The major problem, though, is the almost total lack of narrative drive. The book is nearly a quarter done before we even meet Ahab, the whole of that first section consisting of description after description, first of places, then of people. I was bored out of my head before the story even began. Then, having finally begun, it constantly stops again for vast swathes of time while Ishmael/Melville gives us all kinds of irrelevant information in what must be one of the earliest examples of info-dump: for example, when he gives us pages upon pages of him rubbishing all previous artists, writers and naturalists who have drawn or written about whales. The eponymous whale doesn’t appear until the book is 93% done.
But even aside from the main narrative, his style manages to suck the drama out of any bit of story he tells. We hear about a whale hunt that goes wrong, and it’s brilliantly told right up to the point where the crew are left in their damaged boat, with no oars, lighting their one small lamp against the huge darkness of the ocean… and then he stops and jumps to the biggest anticlimax of all time with a quick mention of a boringly straightforward rescue several hours later. And finally, the great showdown with Moby-Dick arrives – great stuff (if you ignore Starbuck and Ahab repeating themselves in endless asides), some fabulously horrific imagery and then… the end. Abrupt seems to be the appropriate word. However, on the upside, at least it is the end…
So, to conclude, well written in parts, badly written in others. Lacks narrative drive – by my reckoning the actual story part probably only takes up about 10% of the whole book. The mock Shakespearian language and pastiching of his style is a strange and, in my opinion, unsuccessful stylistic choice. I understand the book was first rejected by publishers and then failed to sell for decades after it finally was published, both of which sound about right to me. The bit that baffles me is why later generations have declared it “great”. My verdict – shows potential in places but requires a severe edit to rid it of all the extraneous nonsense and to improve the narrative flow.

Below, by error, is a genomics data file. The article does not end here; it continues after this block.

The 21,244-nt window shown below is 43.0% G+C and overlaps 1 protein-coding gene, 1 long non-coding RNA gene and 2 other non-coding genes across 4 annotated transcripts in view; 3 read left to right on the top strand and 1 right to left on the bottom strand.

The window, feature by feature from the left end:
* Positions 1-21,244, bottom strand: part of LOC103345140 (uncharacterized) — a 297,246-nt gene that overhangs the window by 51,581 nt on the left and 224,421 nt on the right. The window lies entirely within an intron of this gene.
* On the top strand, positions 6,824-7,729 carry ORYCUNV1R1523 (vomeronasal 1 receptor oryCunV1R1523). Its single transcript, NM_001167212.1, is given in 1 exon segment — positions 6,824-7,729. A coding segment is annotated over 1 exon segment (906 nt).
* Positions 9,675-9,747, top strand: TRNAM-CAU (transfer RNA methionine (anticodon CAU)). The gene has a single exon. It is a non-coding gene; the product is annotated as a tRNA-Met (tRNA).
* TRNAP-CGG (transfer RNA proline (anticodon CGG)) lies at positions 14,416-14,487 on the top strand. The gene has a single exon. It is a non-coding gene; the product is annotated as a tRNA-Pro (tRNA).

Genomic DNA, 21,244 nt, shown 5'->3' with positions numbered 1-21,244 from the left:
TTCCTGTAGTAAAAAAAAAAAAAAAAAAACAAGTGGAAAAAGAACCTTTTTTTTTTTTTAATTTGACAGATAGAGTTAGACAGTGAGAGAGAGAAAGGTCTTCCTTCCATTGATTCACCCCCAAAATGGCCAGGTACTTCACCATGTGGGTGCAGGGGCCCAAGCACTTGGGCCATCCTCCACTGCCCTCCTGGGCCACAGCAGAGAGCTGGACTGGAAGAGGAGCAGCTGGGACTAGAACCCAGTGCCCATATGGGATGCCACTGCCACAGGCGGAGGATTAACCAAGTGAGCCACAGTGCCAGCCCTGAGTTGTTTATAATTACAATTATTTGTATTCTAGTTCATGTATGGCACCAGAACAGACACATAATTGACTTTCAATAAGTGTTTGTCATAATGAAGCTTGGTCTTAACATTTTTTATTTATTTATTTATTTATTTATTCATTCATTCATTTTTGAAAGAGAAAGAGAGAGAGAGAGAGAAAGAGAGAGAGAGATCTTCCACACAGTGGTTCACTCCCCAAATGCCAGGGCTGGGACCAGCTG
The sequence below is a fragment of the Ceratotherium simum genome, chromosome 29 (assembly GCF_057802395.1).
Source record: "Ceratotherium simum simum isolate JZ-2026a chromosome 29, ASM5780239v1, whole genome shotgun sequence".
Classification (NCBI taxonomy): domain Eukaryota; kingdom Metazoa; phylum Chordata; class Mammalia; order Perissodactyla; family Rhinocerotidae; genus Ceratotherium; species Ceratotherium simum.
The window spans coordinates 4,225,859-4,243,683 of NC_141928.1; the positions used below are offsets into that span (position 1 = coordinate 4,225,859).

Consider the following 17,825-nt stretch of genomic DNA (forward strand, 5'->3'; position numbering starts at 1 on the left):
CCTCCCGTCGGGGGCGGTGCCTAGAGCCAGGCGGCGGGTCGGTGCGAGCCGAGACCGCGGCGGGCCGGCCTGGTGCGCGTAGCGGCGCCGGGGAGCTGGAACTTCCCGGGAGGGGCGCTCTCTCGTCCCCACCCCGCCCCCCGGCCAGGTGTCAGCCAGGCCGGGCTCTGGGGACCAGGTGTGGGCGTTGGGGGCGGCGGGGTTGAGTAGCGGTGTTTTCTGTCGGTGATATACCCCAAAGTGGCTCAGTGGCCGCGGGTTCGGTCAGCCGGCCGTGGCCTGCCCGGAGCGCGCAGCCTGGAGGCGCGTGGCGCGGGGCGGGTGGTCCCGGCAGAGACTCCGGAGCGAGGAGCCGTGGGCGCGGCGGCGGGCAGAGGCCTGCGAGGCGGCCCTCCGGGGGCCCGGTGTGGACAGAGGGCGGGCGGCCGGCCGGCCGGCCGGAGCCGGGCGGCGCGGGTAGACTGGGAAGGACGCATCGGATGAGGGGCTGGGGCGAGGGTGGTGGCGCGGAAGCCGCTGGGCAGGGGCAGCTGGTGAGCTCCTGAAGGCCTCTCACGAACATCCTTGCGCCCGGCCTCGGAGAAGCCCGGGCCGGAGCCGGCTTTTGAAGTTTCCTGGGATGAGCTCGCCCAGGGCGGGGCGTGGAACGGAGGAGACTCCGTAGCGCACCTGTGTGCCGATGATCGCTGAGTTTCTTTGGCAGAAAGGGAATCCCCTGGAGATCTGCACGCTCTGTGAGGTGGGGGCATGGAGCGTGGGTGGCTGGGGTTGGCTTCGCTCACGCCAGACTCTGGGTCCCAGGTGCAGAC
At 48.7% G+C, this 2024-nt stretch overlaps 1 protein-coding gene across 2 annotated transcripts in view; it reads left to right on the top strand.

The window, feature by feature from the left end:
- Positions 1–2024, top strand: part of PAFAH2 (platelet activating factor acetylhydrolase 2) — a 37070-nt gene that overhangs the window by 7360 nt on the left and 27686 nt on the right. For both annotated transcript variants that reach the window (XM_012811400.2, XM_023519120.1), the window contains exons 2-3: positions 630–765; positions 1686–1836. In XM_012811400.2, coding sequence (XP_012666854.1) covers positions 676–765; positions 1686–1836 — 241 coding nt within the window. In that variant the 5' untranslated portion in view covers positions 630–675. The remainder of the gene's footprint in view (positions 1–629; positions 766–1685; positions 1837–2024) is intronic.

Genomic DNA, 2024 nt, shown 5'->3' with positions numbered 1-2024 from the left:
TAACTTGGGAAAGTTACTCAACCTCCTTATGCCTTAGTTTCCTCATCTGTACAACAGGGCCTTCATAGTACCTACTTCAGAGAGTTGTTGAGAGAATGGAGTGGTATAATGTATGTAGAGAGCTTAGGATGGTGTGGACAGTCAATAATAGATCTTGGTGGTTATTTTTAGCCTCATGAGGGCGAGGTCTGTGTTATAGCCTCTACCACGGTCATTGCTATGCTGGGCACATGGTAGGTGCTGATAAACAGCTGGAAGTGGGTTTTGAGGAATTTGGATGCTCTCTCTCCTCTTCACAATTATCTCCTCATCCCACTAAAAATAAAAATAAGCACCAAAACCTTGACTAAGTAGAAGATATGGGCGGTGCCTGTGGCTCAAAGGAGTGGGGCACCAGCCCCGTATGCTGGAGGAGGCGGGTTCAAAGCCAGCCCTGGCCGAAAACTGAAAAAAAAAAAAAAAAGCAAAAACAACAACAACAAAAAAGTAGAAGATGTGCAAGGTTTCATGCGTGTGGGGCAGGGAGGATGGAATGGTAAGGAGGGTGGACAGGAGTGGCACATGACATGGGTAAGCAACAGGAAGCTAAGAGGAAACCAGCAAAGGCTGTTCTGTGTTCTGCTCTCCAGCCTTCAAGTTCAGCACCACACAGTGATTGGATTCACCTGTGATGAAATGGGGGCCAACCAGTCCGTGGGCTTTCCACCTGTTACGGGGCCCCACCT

I guarantee to read the author’s next book even if I have to buy it myself!
(NB If an author is unlikely to publish another book due to being dead, I will read a book from his/her back catalogue…)
For the runners-up!
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So, without further ado, here are this year’s runners-up and winner in
The Golden Age of factual writing continues this year, although my general reading slump means I’ve read considerably fewer than usual. Fortunately, even from this restricted pool there have been some corkers, each of which is worthy of the award. A difficult choice, especially since there’s always an element of comparing apples and oranges in this category, but in the end the judge’s decision was unanimous…
Douglas MacArthur: American Warrior by Arthur Herman